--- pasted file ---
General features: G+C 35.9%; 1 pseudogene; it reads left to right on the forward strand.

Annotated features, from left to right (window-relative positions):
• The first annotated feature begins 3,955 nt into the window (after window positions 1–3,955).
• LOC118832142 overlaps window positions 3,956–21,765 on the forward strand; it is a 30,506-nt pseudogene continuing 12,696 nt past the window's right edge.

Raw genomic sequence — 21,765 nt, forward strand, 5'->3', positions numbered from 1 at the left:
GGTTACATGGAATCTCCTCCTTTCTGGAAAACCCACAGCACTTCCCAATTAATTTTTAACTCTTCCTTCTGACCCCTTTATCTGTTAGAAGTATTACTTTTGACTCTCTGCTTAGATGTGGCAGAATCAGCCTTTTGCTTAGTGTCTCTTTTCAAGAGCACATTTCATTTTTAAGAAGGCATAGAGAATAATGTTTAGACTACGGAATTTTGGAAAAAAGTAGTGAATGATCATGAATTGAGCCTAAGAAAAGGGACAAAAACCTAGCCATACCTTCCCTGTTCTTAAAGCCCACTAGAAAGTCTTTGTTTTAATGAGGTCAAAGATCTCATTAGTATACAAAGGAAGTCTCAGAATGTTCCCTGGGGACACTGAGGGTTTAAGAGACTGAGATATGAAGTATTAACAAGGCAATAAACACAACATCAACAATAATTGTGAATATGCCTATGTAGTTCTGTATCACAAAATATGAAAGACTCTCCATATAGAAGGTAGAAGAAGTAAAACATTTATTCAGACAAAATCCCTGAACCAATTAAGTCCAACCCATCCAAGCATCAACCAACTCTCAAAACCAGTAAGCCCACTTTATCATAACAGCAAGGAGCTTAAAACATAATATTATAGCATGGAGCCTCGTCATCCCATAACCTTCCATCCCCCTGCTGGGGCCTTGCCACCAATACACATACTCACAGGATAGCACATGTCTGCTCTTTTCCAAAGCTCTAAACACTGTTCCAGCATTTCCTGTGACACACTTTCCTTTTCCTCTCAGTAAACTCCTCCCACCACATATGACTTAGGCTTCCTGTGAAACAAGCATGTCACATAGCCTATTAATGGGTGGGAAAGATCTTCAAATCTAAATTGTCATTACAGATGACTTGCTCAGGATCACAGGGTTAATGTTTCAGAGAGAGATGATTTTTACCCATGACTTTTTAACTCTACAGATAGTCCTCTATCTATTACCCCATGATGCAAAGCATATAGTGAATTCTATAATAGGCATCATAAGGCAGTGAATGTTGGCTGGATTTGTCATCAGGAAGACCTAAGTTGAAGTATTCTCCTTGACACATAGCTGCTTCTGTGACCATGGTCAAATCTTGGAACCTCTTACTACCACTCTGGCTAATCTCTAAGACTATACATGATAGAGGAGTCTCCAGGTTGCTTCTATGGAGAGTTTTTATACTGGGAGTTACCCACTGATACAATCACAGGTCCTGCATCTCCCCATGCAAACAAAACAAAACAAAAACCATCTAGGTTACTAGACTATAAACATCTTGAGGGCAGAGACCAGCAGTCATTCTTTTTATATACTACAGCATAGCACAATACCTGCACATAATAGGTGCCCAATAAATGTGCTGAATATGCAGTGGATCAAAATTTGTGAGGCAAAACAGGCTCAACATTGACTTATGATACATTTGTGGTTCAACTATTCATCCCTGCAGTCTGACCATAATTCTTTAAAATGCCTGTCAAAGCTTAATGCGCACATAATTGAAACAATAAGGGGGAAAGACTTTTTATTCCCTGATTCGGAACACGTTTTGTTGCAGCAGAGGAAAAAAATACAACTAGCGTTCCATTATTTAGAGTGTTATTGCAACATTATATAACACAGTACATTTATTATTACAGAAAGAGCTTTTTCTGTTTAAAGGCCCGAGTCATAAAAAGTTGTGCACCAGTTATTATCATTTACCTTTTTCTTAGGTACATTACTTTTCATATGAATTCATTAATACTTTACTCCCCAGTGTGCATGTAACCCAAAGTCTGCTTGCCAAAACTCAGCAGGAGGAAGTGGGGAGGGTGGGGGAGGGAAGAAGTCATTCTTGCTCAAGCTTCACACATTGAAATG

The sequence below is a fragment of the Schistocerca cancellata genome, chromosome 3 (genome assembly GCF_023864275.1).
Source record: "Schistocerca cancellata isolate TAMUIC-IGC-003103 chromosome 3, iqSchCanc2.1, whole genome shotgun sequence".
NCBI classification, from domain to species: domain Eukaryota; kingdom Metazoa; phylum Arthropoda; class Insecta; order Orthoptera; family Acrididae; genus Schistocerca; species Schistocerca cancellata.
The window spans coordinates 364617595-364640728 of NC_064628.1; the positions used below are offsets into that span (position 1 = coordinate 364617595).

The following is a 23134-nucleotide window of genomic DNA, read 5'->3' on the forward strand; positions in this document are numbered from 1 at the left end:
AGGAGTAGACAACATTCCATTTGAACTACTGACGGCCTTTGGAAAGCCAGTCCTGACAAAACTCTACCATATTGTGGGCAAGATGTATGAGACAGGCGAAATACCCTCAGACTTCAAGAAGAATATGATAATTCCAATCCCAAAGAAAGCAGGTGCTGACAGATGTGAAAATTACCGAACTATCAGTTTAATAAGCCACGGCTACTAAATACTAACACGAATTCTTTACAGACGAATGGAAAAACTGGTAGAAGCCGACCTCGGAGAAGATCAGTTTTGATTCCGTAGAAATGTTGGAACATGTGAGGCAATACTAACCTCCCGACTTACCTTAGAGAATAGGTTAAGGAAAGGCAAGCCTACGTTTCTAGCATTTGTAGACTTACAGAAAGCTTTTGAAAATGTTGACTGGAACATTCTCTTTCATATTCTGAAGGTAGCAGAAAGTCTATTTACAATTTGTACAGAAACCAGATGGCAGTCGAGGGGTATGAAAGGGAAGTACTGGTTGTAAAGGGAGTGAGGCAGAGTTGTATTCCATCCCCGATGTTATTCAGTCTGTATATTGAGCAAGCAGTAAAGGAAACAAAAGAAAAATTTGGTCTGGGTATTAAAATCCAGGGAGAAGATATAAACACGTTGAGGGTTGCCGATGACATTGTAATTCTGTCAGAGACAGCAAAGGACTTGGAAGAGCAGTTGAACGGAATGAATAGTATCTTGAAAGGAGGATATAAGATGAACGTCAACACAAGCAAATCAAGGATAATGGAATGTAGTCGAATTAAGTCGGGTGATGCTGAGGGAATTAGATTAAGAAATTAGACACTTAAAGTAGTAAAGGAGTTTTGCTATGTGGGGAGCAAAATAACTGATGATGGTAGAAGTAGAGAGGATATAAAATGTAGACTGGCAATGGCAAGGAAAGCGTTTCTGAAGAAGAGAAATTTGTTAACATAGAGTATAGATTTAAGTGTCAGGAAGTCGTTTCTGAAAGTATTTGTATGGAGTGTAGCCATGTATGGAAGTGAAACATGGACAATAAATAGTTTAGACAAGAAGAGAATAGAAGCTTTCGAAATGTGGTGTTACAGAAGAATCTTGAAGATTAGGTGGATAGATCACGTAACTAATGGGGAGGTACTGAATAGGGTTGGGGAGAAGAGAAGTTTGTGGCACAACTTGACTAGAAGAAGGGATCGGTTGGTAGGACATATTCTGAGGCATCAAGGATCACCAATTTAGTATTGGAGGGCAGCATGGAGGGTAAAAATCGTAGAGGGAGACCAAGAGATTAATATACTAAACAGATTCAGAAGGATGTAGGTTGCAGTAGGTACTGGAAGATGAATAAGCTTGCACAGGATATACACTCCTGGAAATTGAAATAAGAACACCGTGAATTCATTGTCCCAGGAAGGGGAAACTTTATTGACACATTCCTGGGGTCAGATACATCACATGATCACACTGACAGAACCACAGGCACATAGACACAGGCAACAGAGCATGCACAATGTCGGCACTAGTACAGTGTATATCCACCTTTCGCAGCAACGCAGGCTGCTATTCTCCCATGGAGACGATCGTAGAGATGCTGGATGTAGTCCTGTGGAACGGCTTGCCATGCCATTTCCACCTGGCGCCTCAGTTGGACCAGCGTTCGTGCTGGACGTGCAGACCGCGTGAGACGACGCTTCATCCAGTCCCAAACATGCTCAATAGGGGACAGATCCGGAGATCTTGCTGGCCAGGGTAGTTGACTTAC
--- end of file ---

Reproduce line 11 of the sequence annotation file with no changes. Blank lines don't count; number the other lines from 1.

The following is a 23134-nucleotide window of genomic DNA, read 5'->3' on the forward strand; positions in this document are numbered from 1 at the left end: